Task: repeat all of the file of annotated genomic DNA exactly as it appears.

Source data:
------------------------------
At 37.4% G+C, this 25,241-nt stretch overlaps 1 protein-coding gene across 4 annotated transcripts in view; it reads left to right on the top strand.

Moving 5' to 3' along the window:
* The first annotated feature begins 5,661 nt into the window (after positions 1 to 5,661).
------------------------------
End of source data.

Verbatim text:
At 37.4% G+C, this 25,241-nt stretch overlaps 1 protein-coding gene across 4 annotated transcripts in view; it reads left to right on the top strand.

Moving 5' to 3' along the window:
* The first annotated feature begins 5,661 nt into the window (after positions 1 to 5,661).